The assay may also be used for testing compounds of the invention for their ability to inhibit the dephosphorylation of other substrate molecules, such as insulin-like growth factor 1 receptor (IGF-1R) and epidermal growth factor receptor (EGFR). When assaying the effects of the compounds on the dephosphorylation of IGF-1R, NIH3T3/IGF-1R cells expressing IGF-1R starved in serum free media were seeded in the wells of tissue culture plates at a density 20,000 cells/well. The wells of ELISA plate were coated with anti-IGF-1R antibodies. For assaying the effects on EGFR, NIH3T3/EGFR cells expressing EGFR grown in media containing 0.5% for 40 hours were seeded in the wells of 96-well tissue culture plates at a density 10,000 cells/well. The wells of ELISA plate were coated with anti-EGFR antibodies.
The results of several additional compounds are presented in Table II. The activity of the compounds are represented by the concentration (μm) of the compound which produces a 50% increase in the amount of phosphotyrosine over the control.
TABLE II______________________________________EXAMPLE NO. COMPOUND ID ACTIVITY EC50(μM)______________________________________13 SU3003 13 (LOT 1) 14 (LOT 2)14 SU3004 815 SU3005 8.4 (LOT1) 40% increase in PTYR at 50 μM (LOT2) SU3763 8.886 SU3879 59% increase in PTYR at 25 μM9 SU4165/(1) 6 (LOT 2) 16 (LOT3) SU4166 342 SU4383/(2) 16-203 SU4384/(3) 22-32 SU4385 one point determination no effect at 100 μm6 SU4386/(4) 50% increase at 100 μM5 SU4387/(5) 13-208 SU4388/(6) 17 SU4389 one point determination no effect at 100 μm1, 12 SU4390/(7) 174 SU4391/(8) 15-4994 SU4392 >10095 SU4393 >10096 SU4394 one point determination no effect at 100 μm7 SU4762/(9) 13 SU4778 7-15______________________________________
The results of the testing of additional compounds of the invention are presented in Table III below. The activity is represented by the concentration (μm) of the compound that produces a 50% increase in the content of phosphotyrosine over the control.
TABLE III______________________________________EXAMPLE NO. COMPOUND ID ACTIVITY EC50(μM)______________________________________16 SU3299 2717 SU3300 >2518 SU3303 1619 SU3305 >10020 SU3306 1521 SU3308 >5022 SU3309 2923 SU3310 >10024 SU3311 >10025 SU3312 4826 SU3313 4627 SU3314 9628 SU3315 3529 SU3316 >10030 SU3318 3231 SU3319 >100 49% increase at 50 μM32 SU3320 >100 40% increase in PTYR at 100 μM33 SU3322 >10034 SU3323 3335 SU3324 >2536 SU3325 >10037 SU3326 >10038 SU3327 15.639 SU3328 17.540 SU3329 8.641 SU3330 1042 SU3332 1443 SU3333 8.544 SU3334 7.645 SU3335 needs to be determined but 46% increase at 100 μM46 SU3336 9.747 SU3337 15.748 SU3338 >10049 SU3339 450 SU3340 >10051 SU3341 10.352 SU3342 >5053 SU3343 >2554 SU3344 4255 SU3345 4156 SU3346 2757 SU3347 8158 SU3349 4059 SU3350 >10060 SU3351 >10061 SU3352 3262 SU3353 >10063 SU3355 7564 SU3356 9465 SU3357 >2566 SU3358 >10067 SU3359 368 SU3360 >10069 SU3361 >10070 SU3362 >10071 SU3363 2472 SU3364 2073 SU3365 1074 SU3366 >10075 SU3367 >100 47% increase in PTYR 100, 50 and 25 μM76 SU3368 63.877 SU3369 578 SU3370 3679 SU3372 2380 SU3373 7.881 SU3374 34______________________________________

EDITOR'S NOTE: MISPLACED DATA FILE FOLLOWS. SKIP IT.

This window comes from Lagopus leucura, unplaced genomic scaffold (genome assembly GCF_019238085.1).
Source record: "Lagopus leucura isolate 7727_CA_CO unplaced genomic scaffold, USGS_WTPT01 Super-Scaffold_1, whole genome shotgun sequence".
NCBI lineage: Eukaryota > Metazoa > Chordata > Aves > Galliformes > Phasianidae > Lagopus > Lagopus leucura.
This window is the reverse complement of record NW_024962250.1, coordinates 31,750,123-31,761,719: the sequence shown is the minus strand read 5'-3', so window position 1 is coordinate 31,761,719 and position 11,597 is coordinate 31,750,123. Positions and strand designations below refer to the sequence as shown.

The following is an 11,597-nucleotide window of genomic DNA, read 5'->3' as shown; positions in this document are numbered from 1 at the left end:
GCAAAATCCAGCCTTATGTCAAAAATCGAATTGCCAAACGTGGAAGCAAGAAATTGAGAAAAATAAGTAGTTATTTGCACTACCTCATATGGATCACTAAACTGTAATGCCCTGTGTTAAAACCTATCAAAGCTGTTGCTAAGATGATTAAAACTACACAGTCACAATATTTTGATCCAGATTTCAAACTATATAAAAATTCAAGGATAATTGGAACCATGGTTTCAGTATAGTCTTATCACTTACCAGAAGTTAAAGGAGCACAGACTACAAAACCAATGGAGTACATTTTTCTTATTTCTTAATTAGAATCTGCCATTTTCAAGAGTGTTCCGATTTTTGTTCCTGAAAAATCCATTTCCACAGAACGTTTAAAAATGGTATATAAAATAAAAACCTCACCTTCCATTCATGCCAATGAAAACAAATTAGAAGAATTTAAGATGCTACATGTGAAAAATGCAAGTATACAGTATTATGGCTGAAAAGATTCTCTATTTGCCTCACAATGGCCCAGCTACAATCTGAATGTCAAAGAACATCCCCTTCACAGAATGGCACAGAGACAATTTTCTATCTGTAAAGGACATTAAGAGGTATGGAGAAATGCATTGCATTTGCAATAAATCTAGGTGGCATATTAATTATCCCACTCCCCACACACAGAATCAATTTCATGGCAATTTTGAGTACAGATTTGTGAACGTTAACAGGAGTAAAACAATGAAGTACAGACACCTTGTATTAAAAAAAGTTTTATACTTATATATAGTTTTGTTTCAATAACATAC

7.2. Glucose Transport Assay
This assay was used to assess the ability of the compounds of the invention to inhibit phosphatase activity that is involved in the signaling pathway that regulates the insulin-induced facilitated transport of glucose into adipocytes. It has been shown that incubation of isolated adipocytes with vanadate resulted in a dose-dependent increase in the rate of glucose uptake. Any compounds of the invention may be tested in this assay.
7.2.1. Materials and Methods
The cell line used for the glucose transport assay was 3T3-L1, a preadipocyte cell line (American Type Culture Collection CCL92.1) which overexpress the insulin receptor. The 3T3-L1 cells were first differentiated by treating cells under confluent growth in DMEM containing 10% fetal bovine serum (FBS) with 0.5 mM 3-isobutyl-1-methyl-xanthine, 5 μg/ml porcine insulin, 250 mM dexamethasone for 2 days. The cells were then grown in DMEM containing 10% FBS and 5 μg/ml porcine insulin for two days, after which the cells were cultured in DMEM containing only 10% FBS.
Cells for use in the assay were first grown overnight in DMEM media and 1% FBS at 37° C. at 5% CO2. Two hours before use, the overnight media was replaced with serum free DMEM containing 5 mM glucose. After washing the cells twice with phosphate buffered saline (PBS), serial dilutions of the compounds of the invention diluted 1:100 into DMEM were added to the wells for a final concentration range of 0.1 μM to 500 μM. Negative control wells received DMEM only. The cells were incubated with the test compound for 1-4 hours at 37° C. at 5% CO2. Fifteen minutes before the end of each time point, 2-deoxy-3 H-glucose was added to a final concentration of 50 μM and 0.5 μCi/ml. At the end, the compound was removed, and the wells were washed twice with PBS containing 10 mM glucose. The cells were lysed with 50 μl 0.5N NaOH, and the cell lysates were transferred to a scintillation vial and mixed with 5.2 μl of glacial acetic acid. The wells were washed each with 200 μl PBS which was transferred to the corresponding scintillation vial. 3 H radioactivity was counted with a Beckman counter.
7.2.2. Experimental Results
The compounds tested in this assay (see Table 1) all were able to increase glucose uptake in these cells in the absence of insulin.
These data indicate that the compounds of the invention can mimic the effect of insulin in increasing the rate of glucose uptake in adipocytes in the absence of insulin.
It may be apparent to those skilled in the art that modifications and variations of the present invention are possible in light of the above disclosure. It is understood that such modifications are within the spirit and scope of the invention, which is limited and defined only by the appended claims.